Most of the people in Tel Aviv weren’t born there but escaped to it, and since there are so many things to escape from in this country, it’s no wonder it has become so densely populated.
The average Tel Avivan, as I imagine him, was born somewhere else, went to the local high school there, was in the scouts, served in the Army—until at some point, he had enough and decided to move to the big city. The reasons that brought him to Tel Aviv were varied: maybe he came to find a drummer for his band; maybe he had a great idea for a startup and thought he could find a serious investor there; maybe it was because, where he comes from, they didn’t like his hairdo or his nose piercing or his views about the occupation and he believed that in Tel Aviv no one would hassle him.
The average Tel Avivan fell madly in love with the city at first sight. Yes, it’s true that the papers always described Tel Aviv as a bubble, and it was definitely nothing like the town he grew up in. But if Tel Aviv is a bubble, he thought, then he hoped it would keep growing and suck this whole damn country into it, along with the entire Middle East. Suddenly he’s meeting open-minded people in the street. Suddenly he has an Arab neighbor, an ultra-Orthodox neighbor, a gay neighbor, and they all say hello to each other. That hello can sometimes be cold, but he’ll take a cold hello any day over the curses and punches those people would probably be hurling at one another back in his hometown.
And at night, when he goes out for some fun, the restaurants and clubs are always open, there’s a lot of noise, a lot of action; everyone wants to party, no one is tired. And when he has had enough, all he has to do is walk a couple of blocks to the west and sit down on the soft sand of the beach. The city and the sunrise are behind him, the salty sea in front of him, and he knows, he just knows, that he’ll never leave this city. He loves it, loves everything in it. When he opens the paper, he’s likely to read that there’s a war going on, or that religious fanatics spit on a little girl because she was immodestly dressed. But all that is happening somewhere else.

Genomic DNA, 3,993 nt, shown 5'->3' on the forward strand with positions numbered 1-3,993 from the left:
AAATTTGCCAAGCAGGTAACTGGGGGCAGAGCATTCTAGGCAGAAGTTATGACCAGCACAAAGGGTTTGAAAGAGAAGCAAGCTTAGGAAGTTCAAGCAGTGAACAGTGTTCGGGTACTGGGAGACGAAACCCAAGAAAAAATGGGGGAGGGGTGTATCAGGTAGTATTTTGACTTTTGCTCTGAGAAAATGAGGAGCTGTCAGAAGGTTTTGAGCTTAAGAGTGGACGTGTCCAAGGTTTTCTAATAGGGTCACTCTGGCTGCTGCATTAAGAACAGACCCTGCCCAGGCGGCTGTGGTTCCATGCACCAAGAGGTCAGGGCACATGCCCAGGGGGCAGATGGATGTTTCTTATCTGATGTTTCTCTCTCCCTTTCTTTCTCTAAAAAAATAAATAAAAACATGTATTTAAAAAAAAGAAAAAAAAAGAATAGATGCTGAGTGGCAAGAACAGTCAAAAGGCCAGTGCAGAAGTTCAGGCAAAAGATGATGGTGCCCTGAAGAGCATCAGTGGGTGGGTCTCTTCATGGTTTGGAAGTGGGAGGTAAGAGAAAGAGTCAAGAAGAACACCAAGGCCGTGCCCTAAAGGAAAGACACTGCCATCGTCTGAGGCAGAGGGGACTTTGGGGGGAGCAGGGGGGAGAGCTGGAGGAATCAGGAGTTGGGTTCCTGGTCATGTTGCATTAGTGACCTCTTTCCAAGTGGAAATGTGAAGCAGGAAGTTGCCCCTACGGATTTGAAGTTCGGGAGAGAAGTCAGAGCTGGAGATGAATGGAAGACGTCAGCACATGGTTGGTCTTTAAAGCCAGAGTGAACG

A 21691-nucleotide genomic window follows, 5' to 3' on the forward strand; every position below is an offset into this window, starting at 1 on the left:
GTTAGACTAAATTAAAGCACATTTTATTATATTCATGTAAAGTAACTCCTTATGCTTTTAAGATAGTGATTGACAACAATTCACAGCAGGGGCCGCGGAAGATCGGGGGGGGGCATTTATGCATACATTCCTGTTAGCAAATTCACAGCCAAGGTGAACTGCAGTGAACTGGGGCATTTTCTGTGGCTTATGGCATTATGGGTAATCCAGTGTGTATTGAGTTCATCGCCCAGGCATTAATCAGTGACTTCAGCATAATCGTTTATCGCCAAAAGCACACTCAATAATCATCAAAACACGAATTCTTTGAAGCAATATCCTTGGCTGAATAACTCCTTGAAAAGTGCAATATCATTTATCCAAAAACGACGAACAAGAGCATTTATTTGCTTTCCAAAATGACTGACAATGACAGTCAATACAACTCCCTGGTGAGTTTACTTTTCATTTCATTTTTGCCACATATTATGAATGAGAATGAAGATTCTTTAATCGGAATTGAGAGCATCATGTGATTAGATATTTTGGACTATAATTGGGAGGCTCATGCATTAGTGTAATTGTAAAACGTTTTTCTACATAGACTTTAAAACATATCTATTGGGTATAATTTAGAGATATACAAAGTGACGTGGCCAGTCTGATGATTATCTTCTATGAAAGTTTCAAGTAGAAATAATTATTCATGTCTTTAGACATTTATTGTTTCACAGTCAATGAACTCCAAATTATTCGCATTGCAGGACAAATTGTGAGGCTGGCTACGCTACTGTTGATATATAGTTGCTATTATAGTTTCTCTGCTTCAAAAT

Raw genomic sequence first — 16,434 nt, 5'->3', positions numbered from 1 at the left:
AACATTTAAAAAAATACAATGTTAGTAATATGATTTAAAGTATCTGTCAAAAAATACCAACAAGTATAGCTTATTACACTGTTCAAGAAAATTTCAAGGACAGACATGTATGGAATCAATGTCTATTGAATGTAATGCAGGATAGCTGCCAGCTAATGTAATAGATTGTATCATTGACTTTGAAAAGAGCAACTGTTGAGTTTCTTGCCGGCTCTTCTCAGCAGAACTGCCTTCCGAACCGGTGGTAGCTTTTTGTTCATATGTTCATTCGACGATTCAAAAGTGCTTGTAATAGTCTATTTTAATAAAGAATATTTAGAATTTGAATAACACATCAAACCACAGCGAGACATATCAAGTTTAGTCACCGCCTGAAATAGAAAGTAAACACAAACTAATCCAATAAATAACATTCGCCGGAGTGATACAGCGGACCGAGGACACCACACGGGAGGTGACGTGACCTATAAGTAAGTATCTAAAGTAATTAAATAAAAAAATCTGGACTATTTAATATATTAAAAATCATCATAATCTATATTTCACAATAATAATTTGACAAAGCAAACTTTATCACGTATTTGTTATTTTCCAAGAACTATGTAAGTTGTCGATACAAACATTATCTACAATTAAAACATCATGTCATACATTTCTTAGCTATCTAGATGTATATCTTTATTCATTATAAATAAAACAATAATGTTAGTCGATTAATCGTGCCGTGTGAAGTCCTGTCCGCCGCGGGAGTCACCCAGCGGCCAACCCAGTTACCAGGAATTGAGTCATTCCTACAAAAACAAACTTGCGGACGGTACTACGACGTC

Meanwhile, he meets a woman, falls in love with her, and they get married. He gave up on the band, the startup, or his weird hairstyle a long time ago because he’s past the age for stuff like that. And now that he has kids, his small, run-down rented apartment just doesn’t suit his needs anymore. The boy wants a dog, they need a backyard to play in—and where can he even find a house with a backyard in Tel Aviv, much less at a price he can afford?
So one day he wakes up in a house with a backyard and a dog, just like the one his wife and kids had dreamed of, in a different city, slightly smaller, slightly less brash and vivid, but with an excellent school system, or at least that’s what the lady at the local bank told him when he opened an account. The neighbors might not be so liberal. Whenever he buys milk and dog food at the grocery store, the owner insists on telling him what he really thinks of the Arabs and how the only thing they understand is force.
Meanwhile, another guy is already living in the rented apartment he left behind in Tel Aviv. That guy had come to the city not too long ago from where he grew up in southern Israel. He always thought that the entire world was just like that town he came from, until he arrived in Tel Aviv to go to law school. Within a week, his eyes are opened. At night, he goes out for a walk and sees a synagogue next door to a sushi bar, and standing in front of it, a fat prostitute listening to an iPod and singing along with Adele: “Never mind, I’ll find someone like you.”
On the TV in his small living room the newscaster is talking about the drums of war. But here, in Tel Aviv, no matter how hard he tries, the only thing he can hear is the chanting of the imam coming from a mosque in Jaffa mixing with the techno music coming from a nearby club, and he knows, he just knows, that he’ll never leave this city, no matter what.
Etgar Keret is the author of, most recently, Suddenly, a Knock on the Door.